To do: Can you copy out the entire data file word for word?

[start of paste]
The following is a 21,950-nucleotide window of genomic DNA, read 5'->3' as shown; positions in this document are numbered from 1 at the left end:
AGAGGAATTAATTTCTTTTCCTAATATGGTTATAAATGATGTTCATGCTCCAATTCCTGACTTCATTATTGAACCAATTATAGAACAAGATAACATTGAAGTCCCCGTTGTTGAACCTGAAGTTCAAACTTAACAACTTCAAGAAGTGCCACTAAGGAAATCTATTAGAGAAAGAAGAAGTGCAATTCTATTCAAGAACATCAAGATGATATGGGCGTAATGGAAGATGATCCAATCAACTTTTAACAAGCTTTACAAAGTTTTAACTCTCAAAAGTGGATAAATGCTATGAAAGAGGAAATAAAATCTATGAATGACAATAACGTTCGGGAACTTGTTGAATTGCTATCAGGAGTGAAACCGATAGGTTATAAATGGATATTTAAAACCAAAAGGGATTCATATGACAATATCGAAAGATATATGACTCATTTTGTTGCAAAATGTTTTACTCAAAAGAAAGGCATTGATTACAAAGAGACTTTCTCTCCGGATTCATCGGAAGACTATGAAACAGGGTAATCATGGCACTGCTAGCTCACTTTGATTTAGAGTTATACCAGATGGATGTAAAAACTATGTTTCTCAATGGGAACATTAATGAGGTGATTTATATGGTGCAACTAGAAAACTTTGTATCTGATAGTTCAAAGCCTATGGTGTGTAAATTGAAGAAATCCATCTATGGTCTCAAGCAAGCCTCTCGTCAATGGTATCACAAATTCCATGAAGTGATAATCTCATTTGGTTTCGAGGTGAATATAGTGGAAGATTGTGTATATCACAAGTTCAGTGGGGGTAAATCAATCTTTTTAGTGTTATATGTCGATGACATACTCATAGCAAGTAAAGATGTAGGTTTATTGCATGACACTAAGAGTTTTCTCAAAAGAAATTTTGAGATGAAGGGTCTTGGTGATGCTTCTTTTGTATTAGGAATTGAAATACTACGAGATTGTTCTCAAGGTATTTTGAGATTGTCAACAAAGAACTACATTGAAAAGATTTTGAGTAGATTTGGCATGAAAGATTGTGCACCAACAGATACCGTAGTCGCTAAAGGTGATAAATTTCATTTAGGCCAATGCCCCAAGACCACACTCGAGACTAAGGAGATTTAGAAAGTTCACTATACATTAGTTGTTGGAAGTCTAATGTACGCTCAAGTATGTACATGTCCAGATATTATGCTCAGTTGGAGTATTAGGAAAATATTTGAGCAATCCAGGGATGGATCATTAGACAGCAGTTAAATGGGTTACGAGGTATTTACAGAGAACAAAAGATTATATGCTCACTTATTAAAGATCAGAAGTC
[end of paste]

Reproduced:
The following is a 21,950-nucleotide window of genomic DNA, read 5'->3' as shown; positions in this document are numbered from 1 at the left end:
AGAGGAATTAATTTCTTTTCCTAATATGGTTATAAATGATGTTCATGCTCCAATTCCTGACTTCATTATTGAACCAATTATAGAACAAGATAACATTGAAGTCCCCGTTGTTGAACCTGAAGTTCAAACTTAACAACTTCAAGAAGTGCCACTAAGGAAATCTATTAGAGAAAGAAGAAGTGCAATTCTATTCAAGAACATCAAGATGATATGGGCGTAATGGAAGATGATCCAATCAACTTTTAACAAGCTTTACAAAGTTTTAACTCTCAAAAGTGGATAAATGCTATGAAAGAGGAAATAAAATCTATGAATGACAATAACGTTCGGGAACTTGTTGAATTGCTATCAGGAGTGAAACCGATAGGTTATAAATGGATATTTAAAACCAAAAGGGATTCATATGACAATATCGAAAGATATATGACTCATTTTGTTGCAAAATGTTTTACTCAAAAGAAAGGCATTGATTACAAAGAGACTTTCTCTCCGGATTCATCGGAAGACTATGAAACAGGGTAATCATGGCACTGCTAGCTCACTTTGATTTAGAGTTATACCAGATGGATGTAAAAACTATGTTTCTCAATGGGAACATTAATGAGGTGATTTATATGGTGCAACTAGAAAACTTTGTATCTGATAGTTCAAAGCCTATGGTGTGTAAATTGAAGAAATCCATCTATGGTCTCAAGCAAGCCTCTCGTCAATGGTATCACAAATTCCATGAAGTGATAATCTCATTTGGTTTCGAGGTGAATATAGTGGAAGATTGTGTATATCACAAGTTCAGTGGGGGTAAATCAATCTTTTTAGTGTTATATGTCGATGACATACTCATAGCAAGTAAAGATGTAGGTTTATTGCATGACACTAAGAGTTTTCTCAAAAGAAATTTTGAGATGAAGGGTCTTGGTGATGCTTCTTTTGTATTAGGAATTGAAATACTACGAGATTGTTCTCAAGGTATTTTGAGATTGTCAACAAAGAACTACATTGAAAAGATTTTGAGTAGATTTGGCATGAAAGATTGTGCACCAACAGATACCGTAGTCGCTAAAGGTGATAAATTTCATTTAGGCCAATGCCCCAAGACCACACTCGAGACTAAGGAGATTTAGAAAGTTCACTATACATTAGTTGTTGGAAGTCTAATGTACGCTCAAGTATGTACATGTCCAGATATTATGCTCAGTTGGAGTATTAGGAAAATATTTGAGCAATCCAGGGATGGATCATTAGACAGCAGTTAAATGGGTTACGAGGTATTTACAGAGAACAAAAGATTATATGCTCACTTATTAAAGATCAGAAGTC